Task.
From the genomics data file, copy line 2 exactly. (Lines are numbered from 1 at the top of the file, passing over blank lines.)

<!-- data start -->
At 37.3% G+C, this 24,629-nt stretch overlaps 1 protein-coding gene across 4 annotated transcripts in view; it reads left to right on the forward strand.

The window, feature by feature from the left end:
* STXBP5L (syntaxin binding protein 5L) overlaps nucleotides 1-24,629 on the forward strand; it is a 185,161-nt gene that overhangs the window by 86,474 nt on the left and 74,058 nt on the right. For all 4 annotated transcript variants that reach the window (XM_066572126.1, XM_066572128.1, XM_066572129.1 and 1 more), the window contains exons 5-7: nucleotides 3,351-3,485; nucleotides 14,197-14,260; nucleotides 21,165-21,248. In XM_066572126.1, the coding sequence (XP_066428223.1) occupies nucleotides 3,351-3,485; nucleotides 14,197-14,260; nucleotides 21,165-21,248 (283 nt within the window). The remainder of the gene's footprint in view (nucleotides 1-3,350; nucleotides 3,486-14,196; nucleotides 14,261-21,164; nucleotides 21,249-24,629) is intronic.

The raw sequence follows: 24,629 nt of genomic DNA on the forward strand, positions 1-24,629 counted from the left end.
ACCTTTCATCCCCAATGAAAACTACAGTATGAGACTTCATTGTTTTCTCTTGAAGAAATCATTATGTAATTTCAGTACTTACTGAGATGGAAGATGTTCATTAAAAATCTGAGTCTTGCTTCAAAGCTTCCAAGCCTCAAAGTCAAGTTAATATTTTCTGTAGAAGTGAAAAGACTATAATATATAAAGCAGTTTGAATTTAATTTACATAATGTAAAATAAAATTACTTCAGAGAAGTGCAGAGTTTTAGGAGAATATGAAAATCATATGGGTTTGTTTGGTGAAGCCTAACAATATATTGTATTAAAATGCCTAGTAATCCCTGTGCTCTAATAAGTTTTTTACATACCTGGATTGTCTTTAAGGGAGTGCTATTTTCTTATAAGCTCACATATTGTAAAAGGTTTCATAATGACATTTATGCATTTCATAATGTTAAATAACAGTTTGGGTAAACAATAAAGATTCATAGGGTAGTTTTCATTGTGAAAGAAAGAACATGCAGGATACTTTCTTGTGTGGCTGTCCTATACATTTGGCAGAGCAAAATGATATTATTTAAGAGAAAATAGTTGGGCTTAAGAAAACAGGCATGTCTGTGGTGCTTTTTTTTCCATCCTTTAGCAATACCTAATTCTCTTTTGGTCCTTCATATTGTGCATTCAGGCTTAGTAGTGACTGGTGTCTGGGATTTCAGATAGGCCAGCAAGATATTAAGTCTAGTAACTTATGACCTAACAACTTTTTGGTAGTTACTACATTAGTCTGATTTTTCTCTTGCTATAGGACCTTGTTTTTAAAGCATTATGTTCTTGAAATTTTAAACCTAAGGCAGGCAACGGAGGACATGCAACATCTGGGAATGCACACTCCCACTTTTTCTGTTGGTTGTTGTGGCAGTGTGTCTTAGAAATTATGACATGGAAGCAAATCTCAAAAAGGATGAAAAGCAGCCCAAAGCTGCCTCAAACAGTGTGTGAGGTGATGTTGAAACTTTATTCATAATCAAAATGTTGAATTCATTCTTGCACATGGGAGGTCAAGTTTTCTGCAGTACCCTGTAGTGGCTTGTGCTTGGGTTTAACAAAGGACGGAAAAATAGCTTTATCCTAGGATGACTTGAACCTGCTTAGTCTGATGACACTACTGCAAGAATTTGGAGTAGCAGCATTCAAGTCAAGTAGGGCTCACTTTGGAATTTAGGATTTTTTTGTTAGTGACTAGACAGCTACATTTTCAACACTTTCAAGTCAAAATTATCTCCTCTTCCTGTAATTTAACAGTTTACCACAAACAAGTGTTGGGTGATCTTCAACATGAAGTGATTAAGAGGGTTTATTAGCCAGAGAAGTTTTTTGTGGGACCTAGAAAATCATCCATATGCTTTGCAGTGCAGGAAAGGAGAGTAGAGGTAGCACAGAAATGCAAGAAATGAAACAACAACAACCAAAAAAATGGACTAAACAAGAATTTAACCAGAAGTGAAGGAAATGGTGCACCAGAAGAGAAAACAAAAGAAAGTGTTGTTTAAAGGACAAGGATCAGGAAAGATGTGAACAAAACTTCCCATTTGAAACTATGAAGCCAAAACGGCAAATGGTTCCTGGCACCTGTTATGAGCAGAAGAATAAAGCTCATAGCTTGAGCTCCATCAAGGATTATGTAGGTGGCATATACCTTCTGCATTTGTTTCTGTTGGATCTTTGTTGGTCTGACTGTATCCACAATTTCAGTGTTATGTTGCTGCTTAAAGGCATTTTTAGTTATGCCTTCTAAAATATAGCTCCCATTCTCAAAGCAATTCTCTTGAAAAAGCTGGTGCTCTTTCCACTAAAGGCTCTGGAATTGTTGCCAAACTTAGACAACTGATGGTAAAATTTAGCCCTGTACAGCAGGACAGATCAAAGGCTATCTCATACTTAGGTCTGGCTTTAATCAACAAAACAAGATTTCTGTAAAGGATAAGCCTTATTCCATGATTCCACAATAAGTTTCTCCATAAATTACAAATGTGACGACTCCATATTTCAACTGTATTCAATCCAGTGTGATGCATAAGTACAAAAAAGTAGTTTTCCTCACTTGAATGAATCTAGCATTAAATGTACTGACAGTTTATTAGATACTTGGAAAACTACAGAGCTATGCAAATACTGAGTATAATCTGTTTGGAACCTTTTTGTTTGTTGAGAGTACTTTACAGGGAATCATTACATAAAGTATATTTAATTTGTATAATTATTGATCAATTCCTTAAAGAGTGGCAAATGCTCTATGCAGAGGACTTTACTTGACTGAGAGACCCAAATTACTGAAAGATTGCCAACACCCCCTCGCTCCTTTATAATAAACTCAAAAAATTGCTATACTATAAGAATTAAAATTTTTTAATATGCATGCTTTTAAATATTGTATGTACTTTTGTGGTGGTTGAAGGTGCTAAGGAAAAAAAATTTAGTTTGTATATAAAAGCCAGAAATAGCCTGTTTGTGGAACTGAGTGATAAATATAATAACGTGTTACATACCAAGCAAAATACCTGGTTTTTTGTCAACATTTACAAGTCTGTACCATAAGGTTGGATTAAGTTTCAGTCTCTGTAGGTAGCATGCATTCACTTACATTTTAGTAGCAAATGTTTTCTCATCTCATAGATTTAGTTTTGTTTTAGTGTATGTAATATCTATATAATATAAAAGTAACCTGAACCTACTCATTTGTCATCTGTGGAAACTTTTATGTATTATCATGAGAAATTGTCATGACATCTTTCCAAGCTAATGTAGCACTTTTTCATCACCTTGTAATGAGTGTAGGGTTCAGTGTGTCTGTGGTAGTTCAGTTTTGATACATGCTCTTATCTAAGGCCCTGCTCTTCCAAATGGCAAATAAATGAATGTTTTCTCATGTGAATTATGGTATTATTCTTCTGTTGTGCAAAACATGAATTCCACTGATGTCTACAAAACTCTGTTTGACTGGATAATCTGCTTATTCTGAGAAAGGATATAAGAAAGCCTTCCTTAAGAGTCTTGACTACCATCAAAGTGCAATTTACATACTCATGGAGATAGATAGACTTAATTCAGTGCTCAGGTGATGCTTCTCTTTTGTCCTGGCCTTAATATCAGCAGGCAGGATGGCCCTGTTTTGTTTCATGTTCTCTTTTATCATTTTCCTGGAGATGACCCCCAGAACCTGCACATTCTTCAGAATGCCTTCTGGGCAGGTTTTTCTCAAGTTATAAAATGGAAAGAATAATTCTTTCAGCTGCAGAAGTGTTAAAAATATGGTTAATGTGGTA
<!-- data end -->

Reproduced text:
The window, feature by feature from the left end: